Re: Question about JSON-LD: @type in expanded term definitions in @context

Dear Pierre-Antoine,

Thank you for this - it helps :)

In this response, I'll offer proposals for making this clearer...

(My immediate goal here is to suggest something that I could point to, which 
makes it clear the problematic use I came across is not in accordance with the 

On 11/06/2019 17:29, Pierre-Antoine Champin wrote:
> Dear Graham,
> On Tue, 11 Jun 2019 at 17:51, Graham Klyne <> wrote:
> (...)
>> In RDF, I think your "datatype of any string" would have to refer to an
>> RDF
>> literal node, which is a distinct from a URI node (or blank node).  My
>> sense,
>> but it's not something I am finding clearly stated, is that when an
>> "expanded
>> term" with a @type IRI is used, the corresponding JSON-LD corresponds to
>> an RDF
>> statement with a literal node as its object, with the data type of that
>> node
>> indicated by the given IRI.  In the presence of such a @type IRI, I don't
>> think
>> the JSON-LD can map to an RDF statement with a URI node.
> correct.
>> I think the only way to use an expanded term to create the equivalent of
>> an RDF
>> statement with a URI node object is to use a "@type" value of "@id" in the
>> expanded term definition.
> actually, it also works with a "@type" value of "@vocab",
> but you got the general idea, yes.
> This is described in the 'Type coercion' section of the spec (
> which starts with


>> JSON-LD supports the coercion of string values to particular data types
> then a little further down:
>> Alternatively, the keyword @id or @vocab may be used as value
>> to indicate that within the body of a JSON-LD document,
>> a string value of a term coerced to @id or @vocab is to be interpreted as
> an IRI.
> I know it is always easier when you know where to look... Where else do you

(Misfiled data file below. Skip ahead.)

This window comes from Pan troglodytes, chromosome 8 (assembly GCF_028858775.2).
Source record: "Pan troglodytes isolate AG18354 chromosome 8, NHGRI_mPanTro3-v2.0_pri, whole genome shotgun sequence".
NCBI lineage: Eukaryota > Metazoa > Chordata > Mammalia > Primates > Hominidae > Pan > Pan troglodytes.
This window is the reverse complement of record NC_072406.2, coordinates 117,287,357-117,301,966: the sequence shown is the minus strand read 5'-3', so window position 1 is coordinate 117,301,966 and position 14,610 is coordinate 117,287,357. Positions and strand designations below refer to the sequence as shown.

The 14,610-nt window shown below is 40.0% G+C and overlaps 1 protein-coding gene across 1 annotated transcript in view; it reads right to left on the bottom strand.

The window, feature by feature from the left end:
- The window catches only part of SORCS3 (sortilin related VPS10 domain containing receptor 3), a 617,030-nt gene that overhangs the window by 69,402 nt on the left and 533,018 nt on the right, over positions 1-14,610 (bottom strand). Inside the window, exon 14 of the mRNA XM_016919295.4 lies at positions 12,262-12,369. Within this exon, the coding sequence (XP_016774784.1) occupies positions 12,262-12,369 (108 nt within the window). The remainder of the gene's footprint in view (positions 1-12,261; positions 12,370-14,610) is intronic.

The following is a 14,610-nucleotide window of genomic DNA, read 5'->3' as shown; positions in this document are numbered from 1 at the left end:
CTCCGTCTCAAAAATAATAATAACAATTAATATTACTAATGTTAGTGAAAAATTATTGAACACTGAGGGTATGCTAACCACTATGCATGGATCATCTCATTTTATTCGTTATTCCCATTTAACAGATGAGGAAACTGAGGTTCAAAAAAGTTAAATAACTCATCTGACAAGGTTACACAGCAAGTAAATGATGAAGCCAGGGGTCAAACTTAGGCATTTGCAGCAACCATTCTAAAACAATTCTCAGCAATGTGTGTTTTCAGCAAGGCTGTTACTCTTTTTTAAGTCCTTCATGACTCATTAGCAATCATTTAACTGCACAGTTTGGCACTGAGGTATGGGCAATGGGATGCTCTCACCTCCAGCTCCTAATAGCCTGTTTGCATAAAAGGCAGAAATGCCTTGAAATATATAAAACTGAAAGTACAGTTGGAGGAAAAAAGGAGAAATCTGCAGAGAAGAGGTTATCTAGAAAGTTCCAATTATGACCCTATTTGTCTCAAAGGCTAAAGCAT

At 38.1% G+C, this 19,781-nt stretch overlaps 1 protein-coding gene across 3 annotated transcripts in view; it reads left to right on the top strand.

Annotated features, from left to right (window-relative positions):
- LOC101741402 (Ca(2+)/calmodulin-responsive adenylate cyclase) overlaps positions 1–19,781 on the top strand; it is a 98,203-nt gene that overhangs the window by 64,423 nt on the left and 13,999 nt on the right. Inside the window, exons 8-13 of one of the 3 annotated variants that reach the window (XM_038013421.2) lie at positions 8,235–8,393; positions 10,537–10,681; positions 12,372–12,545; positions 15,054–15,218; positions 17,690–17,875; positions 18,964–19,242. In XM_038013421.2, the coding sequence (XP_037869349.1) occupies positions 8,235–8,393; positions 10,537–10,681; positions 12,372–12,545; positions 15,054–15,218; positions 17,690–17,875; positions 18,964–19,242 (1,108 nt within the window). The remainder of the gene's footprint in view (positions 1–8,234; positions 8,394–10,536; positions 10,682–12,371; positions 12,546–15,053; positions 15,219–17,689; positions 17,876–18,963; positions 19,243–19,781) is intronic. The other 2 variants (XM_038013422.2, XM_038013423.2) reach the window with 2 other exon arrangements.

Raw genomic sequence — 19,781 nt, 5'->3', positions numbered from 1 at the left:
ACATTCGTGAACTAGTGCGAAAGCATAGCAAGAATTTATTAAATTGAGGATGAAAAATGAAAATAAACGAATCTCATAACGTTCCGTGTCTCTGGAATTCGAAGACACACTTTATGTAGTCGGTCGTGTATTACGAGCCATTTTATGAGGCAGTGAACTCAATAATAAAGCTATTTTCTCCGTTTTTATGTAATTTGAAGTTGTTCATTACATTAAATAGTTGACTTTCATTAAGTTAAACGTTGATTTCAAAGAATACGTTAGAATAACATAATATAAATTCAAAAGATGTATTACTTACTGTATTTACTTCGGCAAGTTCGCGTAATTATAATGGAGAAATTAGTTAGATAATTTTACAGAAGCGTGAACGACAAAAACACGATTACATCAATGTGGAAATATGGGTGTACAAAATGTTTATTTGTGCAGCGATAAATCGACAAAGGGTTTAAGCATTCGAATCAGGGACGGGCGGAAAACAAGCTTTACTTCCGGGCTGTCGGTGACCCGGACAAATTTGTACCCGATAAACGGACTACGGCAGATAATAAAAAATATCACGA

> think this should be emphasized?
> Also, just to be clear: type coercion in a term definition only applies to
> simple JSON strings. It is always possible to override that by using an
> explicit node object (to create an IRI) or value object (to create a
> literal). See this example:
> Finally, regarding the double meaning of @type in the data,
> we have put a note about that in the definition of the @type keyword,
> under .

I think this helps, as it draws attention to the dual-use.  I don't think the 
justification is really needed, but it would help to mention its use in expanded 
term definitions; e.g. I might suggest some thing like this:


The @type keyword is used to define a type for both [node objects] and [value 
objects], and addresses the basic need to type data, be it a literal value or a 
more complicated resource.  It may also be used with an [expanded term 
definition], where it indicates a type for an associated [typed value], as 
described for [type coercion].

I note that "type coercion" talks about "typed value", where the @type note 
refers to "value object".  I see these are different, but related, but wonder if 
this may not be immediately obvious to a casual reader.  Maybe add something 
like this to the glossary entry for "Value object":

A value object with a @type member represents a [typed value].

(Technically, when mapped to RDF (per 1.1), I think that idea would also apply 
without the @type keyword as RDF bare literals are now typed as xsd:string - but 
I'm not sure that notion applies to the JSON-LD model.)


Received on Wednesday, 12 June 2019 06:44:01 UTC